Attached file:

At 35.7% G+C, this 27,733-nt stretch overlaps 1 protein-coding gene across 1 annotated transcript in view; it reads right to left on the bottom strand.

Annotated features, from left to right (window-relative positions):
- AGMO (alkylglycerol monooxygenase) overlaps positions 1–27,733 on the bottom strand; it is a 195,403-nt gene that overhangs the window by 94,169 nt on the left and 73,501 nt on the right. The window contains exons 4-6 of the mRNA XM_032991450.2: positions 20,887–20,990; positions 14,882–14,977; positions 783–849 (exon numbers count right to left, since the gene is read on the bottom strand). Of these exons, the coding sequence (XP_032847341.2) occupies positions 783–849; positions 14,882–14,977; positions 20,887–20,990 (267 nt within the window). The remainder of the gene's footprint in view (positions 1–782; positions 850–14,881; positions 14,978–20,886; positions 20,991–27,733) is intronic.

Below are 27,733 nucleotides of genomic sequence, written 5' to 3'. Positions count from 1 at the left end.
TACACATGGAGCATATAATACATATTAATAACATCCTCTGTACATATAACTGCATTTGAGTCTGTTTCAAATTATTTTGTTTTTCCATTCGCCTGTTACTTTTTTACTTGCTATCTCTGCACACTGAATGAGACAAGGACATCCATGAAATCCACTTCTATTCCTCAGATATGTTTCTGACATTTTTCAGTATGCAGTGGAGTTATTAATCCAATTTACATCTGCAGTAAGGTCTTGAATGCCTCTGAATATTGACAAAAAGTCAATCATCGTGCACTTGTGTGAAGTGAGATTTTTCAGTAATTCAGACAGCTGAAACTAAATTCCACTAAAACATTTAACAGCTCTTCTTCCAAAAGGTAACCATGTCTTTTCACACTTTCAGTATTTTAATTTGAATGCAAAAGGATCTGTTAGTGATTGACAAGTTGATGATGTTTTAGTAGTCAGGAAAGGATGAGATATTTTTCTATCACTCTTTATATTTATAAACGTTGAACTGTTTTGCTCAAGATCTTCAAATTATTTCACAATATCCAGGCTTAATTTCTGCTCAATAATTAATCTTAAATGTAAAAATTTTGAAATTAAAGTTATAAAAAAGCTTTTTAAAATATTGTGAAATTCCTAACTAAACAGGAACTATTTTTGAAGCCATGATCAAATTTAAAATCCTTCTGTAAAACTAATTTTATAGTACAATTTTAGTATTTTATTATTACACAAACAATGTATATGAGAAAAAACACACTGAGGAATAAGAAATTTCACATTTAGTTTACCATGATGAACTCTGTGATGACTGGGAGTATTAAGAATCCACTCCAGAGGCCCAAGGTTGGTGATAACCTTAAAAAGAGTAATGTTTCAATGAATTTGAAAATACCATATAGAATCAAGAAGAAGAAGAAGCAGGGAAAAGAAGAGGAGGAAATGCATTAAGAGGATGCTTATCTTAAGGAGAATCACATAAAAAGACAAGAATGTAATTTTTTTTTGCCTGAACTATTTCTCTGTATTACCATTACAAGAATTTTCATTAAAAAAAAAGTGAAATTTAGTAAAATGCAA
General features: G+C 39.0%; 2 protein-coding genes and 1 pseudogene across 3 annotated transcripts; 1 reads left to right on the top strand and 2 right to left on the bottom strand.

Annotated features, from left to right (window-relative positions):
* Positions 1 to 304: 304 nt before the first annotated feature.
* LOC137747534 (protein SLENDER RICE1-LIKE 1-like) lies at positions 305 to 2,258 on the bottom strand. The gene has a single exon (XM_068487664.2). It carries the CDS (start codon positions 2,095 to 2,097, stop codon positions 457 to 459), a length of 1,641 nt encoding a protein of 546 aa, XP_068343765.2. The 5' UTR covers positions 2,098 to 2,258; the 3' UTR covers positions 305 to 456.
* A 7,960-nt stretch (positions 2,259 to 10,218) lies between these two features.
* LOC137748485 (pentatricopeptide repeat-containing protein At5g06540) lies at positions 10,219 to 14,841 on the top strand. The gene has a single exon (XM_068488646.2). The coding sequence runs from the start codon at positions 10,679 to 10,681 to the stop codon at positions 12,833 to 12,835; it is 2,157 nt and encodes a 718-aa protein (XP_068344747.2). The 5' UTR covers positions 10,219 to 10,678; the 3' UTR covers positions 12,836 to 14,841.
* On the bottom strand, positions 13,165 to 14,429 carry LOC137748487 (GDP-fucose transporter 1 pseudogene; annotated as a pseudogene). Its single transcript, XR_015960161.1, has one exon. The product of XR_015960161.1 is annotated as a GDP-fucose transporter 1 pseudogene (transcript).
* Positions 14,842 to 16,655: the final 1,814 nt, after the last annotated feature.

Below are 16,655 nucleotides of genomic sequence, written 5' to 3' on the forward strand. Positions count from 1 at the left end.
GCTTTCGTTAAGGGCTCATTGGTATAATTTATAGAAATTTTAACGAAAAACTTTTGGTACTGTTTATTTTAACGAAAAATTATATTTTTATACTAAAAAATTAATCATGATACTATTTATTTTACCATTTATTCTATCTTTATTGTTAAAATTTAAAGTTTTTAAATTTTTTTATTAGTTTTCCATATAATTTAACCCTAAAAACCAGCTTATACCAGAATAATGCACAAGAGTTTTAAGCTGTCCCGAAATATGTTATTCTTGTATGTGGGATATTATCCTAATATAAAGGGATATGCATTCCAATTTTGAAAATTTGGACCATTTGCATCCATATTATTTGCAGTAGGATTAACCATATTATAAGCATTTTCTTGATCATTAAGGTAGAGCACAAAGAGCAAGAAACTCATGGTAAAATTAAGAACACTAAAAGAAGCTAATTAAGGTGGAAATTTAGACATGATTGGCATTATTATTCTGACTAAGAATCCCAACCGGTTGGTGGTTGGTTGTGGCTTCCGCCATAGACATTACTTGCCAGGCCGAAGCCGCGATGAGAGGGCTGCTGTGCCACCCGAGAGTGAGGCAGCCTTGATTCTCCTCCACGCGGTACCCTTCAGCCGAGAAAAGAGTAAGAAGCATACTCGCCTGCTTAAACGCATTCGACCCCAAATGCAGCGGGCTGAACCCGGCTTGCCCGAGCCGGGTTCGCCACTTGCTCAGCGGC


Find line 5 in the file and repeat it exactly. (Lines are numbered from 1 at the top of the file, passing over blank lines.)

TACACATGGAGCATATAATACATATTAATAACATCCTCTGTACATATAACTGCATTTGAGTCTGTTTCAAATTATTTTGTTTTTCCATTCGCCTGTTACTTTTTTACTTGCTATCTCTGCACACTGAATGAGACAAGGACATCCATGAAATCCACTTCTATTCCTCAGATATGTTTCTGACATTTTTCAGTATGCAGTGGAGTTATTAATCCAATTTACATCTGCAGTAAGGTCTTGAATGCCTCTGAATATTGACAAAAAGTCAATCATCGTGCACTTGTGTGAAGTGAGATTTTTCAGTAATTCAGACAGCTGAAACTAAATTCCACTAAAACATTTAACAGCTCTTCTTCCAAAAGGTAACCATGTCTTTTCACACTTTCAGTATTTTAATTTGAATGCAAAAGGATCTGTTAGTGATTGACAAGTTGATGATGTTTTAGTAGTCAGGAAAGGATGAGATATTTTTCTATCACTCTTTATATTTATAAACGTTGAACTGTTTTGCTCAAGATCTTCAAATTATTTCACAATATCCAGGCTTAATTTCTGCTCAATAATTAATCTTAAATGTAAAAATTTTGAAATTAAAGTTATAAAAAAGCTTTTTAAAATATTGTGAAATTCCTAACTAAACAGGAACTATTTTTGAAGCCATGATCAAATTTAAAATCCTTCTGTAAAACTAATTTTATAGTACAATTTTAGTATTTTATTATTACACAAACAATGTATATGAGAAAAAACACACTGAGGAATAAGAAATTTCACATTTAGTTTACCATGATGAACTCTGTGATGACTGGGAGTATTAAGAATCCACTCCAGAGGCCCAAGGTTGGTGATAACCTTAAAAAGAGTAATGTTTCAATGAATTTGAAAATACCATATAGAATCAAGAAGAAGAAGAAGCAGGGAAAAGAAGAGGAGGAAATGCATTAAGAGGATGCTTATCTTAAGGAGAATCACATAAAAAGACAAGAATGTAATTTTTTTTTGCCTGAACTATTTCTCTGTATTACCATTACAAGAATTTTCATTAAAAAAAAAGTGAAATTTAGTAAAATGCAA